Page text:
Social Networks. Nings and wiki’s have been replaced by Facebook and Google+ Communities.  I do have a Facebook account BUT I use it primarily for personal use.  Recently, I have been joining groups on FB.  Some of my favorites – TTOG (teachers throw out grades)  Hack Learning, and my newest group BreakoutEdu.  I also “LIKE” pages like Edutopia, Teachthought, and Mindshift because I enjoy a little “sprinkling” of PD on my personal wall about educational innovations.  Google+ communities is used less frequently but  there is great potential in connecting. I also like how it integrates with Google Apps and Gmail.  I have created a few Google communities but haven’t been the best facilitator. It really shouldn’t be about me – it should be about the group – but sometimes we need people to keep the convo going.  I probably should try to bring some life back to them.  Frequency of use – I use Facebook every day – usually early morning and at night because of the personal connections to family/friends. Google communities are used sporadically several times per week.

Video Conferencing.  I don’t remember the last time I used Skype (literally – I think it has been at least 2 years).  My new video platforms of choice – Google Hangouts (GHO) and Periscope.   I also love Google Hangouts on Air as a way to stream video live and it records to Youtube.  Here is a recent hangout I did with Kim Hurd (@khurdhorst) in taking a tour of her classroom!  We had approximately 9 people watching it live and asking questions.  I think the best part of this tool is that it archives to YouTube so I can share it out, review it later.  Something I wish Periscope would do as the streams only last for 24 hours. So- you have to remember to save your videos to your camera after recording – and then upload them to YouTube later.  I was playing around with my phone – there may be a setting within my Google Backup that will allow me to save periscope videos to my Google Account.  Fingers crossed.  Frequency of use – I use both google hangouts and periscope on a weekly basis.  I have weekly team meetings using GHO. I do watch several periscopes a week (just because I am notified via my phone).  But actually facilitating a GHO or publishing a periscope – is probably a couple times per month.

Blogs. Reading and subscribing to Blogs that make me think are  daily routine for me.  I use Feedly to track all of my content.  The majority of my content consists of educational leadership and edtech with a sprinkling of entrepreneurs and business blogs.   For the blogs I REALLY like – I will subscribe via email just because I am in my email – much more frequently than feedly.  Blogs that I read that spark my interest will usually get tweeted out to my pln.  Frequency of use – Nightly/Weekends.  As for writing blogs – this is sporadic and is a big area in which I want to improve.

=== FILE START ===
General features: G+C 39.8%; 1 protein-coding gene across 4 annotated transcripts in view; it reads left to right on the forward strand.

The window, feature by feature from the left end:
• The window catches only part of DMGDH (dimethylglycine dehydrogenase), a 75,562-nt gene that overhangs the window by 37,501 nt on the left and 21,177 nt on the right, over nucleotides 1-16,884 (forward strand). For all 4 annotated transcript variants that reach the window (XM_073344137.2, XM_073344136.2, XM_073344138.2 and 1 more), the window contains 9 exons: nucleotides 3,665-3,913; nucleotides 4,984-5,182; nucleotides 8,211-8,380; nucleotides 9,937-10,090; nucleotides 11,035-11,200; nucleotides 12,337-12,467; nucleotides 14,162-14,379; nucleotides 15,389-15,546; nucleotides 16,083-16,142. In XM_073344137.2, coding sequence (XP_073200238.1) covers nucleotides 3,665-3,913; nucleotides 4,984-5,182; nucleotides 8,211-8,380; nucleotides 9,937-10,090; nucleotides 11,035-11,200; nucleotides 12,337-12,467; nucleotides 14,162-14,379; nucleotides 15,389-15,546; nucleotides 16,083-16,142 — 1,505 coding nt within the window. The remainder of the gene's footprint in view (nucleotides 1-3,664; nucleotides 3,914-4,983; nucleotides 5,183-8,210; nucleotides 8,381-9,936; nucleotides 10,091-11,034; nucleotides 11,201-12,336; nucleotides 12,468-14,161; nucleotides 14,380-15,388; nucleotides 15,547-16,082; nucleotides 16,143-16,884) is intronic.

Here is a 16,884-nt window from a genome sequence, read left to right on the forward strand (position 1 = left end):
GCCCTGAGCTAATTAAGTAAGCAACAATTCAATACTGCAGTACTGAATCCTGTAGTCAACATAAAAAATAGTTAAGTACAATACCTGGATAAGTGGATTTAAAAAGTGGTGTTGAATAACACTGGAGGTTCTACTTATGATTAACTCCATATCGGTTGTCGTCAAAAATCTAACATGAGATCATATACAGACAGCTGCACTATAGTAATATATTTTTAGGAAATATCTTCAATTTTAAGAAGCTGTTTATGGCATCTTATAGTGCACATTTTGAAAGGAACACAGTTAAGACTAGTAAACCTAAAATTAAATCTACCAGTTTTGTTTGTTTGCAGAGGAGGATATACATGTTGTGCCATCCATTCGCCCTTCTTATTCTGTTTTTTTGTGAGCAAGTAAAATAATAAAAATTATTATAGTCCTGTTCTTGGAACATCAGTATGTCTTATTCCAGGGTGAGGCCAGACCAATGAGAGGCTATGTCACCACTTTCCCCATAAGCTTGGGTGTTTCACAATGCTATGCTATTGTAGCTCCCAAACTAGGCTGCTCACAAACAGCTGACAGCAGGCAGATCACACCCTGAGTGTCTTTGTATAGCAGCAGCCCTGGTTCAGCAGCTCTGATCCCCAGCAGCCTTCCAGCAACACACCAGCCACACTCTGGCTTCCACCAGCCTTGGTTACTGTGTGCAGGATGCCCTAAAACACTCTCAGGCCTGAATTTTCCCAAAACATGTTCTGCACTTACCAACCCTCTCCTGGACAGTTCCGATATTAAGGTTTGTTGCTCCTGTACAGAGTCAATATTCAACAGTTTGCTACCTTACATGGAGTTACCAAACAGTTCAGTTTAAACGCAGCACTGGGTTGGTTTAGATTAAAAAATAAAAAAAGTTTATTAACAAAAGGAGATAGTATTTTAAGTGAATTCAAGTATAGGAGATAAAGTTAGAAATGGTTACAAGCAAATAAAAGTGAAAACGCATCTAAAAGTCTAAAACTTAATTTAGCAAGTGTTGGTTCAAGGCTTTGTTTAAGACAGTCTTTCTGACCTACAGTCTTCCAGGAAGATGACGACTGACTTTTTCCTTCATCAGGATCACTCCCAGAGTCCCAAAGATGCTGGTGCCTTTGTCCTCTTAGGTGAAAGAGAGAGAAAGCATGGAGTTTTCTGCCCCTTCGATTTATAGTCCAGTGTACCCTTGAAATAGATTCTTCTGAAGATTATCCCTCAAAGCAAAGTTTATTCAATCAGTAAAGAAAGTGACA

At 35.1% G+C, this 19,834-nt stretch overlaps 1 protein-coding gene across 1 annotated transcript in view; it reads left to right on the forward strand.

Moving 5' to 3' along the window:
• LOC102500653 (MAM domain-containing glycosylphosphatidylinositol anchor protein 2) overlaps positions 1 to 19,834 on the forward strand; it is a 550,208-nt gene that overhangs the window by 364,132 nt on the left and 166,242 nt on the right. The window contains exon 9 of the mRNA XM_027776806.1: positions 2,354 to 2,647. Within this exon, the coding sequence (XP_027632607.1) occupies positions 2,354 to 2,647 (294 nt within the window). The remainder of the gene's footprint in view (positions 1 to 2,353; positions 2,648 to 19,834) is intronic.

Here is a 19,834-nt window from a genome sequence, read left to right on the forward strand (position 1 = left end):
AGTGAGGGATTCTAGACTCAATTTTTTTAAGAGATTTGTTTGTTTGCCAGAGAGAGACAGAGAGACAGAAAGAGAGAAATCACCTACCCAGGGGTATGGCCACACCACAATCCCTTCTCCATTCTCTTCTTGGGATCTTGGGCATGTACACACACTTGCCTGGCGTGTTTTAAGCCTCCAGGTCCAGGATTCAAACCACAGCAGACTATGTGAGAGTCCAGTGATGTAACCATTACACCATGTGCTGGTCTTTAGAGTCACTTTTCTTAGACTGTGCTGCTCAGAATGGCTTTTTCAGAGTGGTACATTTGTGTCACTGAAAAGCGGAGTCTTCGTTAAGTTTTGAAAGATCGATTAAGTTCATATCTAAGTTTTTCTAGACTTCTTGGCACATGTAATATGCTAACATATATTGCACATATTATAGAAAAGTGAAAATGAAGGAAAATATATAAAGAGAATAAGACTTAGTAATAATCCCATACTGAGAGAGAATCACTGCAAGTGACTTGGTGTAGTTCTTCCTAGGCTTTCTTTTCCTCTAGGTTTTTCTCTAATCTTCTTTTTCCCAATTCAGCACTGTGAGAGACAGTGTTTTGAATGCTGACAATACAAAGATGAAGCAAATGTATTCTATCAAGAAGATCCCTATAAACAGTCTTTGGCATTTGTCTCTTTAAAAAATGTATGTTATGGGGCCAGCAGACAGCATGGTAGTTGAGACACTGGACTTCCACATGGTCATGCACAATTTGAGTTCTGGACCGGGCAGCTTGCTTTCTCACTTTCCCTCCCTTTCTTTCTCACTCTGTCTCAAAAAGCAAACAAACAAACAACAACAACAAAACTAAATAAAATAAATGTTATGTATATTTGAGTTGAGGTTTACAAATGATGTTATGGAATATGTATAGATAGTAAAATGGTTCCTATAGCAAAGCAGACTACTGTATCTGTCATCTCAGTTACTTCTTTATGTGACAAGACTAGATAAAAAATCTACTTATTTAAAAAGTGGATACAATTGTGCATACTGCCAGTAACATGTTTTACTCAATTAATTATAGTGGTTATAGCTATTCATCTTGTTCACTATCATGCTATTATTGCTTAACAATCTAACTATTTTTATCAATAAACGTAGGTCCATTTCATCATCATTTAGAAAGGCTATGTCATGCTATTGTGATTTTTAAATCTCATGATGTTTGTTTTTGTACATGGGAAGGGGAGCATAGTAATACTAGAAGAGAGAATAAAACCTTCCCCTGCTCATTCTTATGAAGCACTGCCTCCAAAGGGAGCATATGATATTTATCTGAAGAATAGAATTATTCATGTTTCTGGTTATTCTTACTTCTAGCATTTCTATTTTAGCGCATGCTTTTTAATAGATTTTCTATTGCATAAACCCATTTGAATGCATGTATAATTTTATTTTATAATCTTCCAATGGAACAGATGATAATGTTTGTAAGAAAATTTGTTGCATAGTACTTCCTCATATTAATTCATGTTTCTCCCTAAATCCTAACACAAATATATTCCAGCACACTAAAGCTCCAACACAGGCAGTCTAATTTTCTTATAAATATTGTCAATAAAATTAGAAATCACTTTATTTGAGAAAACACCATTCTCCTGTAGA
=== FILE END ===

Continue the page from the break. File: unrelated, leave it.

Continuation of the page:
Voxer. One of my newest PLN favorites is Voxer.  I will admit – I didn’t like it at first and took some time for me to get use to. Twitter is transparent and open.  You can jump in and out of conversations with other folks and its totally OK.  Voxer – is a little less open but allows people to get deeper with conversations.   I believe this can improve the relationships of the participants.  My first voxer group was MN Educators on Voxer and it took me some time to figure out the communication norms.  From what I understand – in my short 7 mos of true PLN voxer experiences – conversations may change from time to time – but everyone tends to discuss and contribute to the same topic.  Its very awkward when people randomly come into the conversation with topics outside of the scope of the convo.  I have been that random person – and its helpful to listen/read the past posts to know the topic at hand.  Check out these other Voxer Norms via Tammy Neil (@TG_Neil) Frequency of use – Daily, multiple times a day.  Mostly before and after work on my 25 minute commute.